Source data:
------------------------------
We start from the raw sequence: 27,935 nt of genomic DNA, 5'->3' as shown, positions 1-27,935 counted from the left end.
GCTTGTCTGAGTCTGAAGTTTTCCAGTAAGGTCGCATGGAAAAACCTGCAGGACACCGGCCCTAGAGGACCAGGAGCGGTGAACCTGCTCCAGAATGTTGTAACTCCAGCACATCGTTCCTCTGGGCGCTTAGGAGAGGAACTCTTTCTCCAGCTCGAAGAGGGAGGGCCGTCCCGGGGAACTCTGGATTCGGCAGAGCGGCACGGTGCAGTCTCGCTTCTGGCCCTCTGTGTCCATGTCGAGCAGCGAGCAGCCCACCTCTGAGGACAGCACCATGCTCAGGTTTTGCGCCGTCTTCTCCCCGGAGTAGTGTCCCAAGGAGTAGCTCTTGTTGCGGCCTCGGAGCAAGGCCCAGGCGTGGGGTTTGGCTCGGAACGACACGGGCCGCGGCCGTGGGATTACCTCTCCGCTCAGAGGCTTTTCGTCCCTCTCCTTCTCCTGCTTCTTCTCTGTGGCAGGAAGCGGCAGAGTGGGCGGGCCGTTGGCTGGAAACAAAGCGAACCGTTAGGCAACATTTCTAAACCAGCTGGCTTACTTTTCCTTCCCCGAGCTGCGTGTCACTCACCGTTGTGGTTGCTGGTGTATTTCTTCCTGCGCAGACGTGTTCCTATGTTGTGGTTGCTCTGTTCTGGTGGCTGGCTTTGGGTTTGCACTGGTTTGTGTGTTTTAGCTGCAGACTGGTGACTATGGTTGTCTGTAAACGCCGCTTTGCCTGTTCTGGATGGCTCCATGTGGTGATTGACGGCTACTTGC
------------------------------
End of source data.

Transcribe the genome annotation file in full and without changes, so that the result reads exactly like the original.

We start from the raw sequence: 27,935 nt of genomic DNA, 5'->3' as shown, positions 1-27,935 counted from the left end.
GCTTGTCTGAGTCTGAAGTTTTCCAGTAAGGTCGCATGGAAAAACCTGCAGGACACCGGCCCTAGAGGACCAGGAGCGGTGAACCTGCTCCAGAATGTTGTAACTCCAGCACATCGTTCCTCTGGGCGCTTAGGAGAGGAACTCTTTCTCCAGCTCGAAGAGGGAGGGCCGTCCCGGGGAACTCTGGATTCGGCAGAGCGGCACGGTGCAGTCTCGCTTCTGGCCCTCTGTGTCCATGTCGAGCAGCGAGCAGCCCACCTCTGAGGACAGCACCATGCTCAGGTTTTGCGCCGTCTTCTCCCCGGAGTAGTGTCCCAAGGAGTAGCTCTTGTTGCGGCCTCGGAGCAAGGCCCAGGCGTGGGGTTTGGCTCGGAACGACACGGGCCGCGGCCGTGGGATTACCTCTCCGCTCAGAGGCTTTTCGTCCCTCTCCTTCTCCTGCTTCTTCTCTGTGGCAGGAAGCGGCAGAGTGGGCGGGCCGTTGGCTGGAAACAAAGCGAACCGTTAGGCAACATTTCTAAACCAGCTGGCTTACTTTTCCTTCCCCGAGCTGCGTGTCACTCACCGTTGTGGTTGCTGGTGTATTTCTTCCTGCGCAGACGTGTTCCTATGTTGTGGTTGCTCTGTTCTGGTGGCTGGCTTTGGGTTTGCACTGGTTTGTGTGTTTTAGCTGCAGACTGGTGACTATGGTTGTCTGTAAACGCCGCTTTGCCTGTTCTGGATGGCTCCATGTGGTGATTGACGGCTACTTGC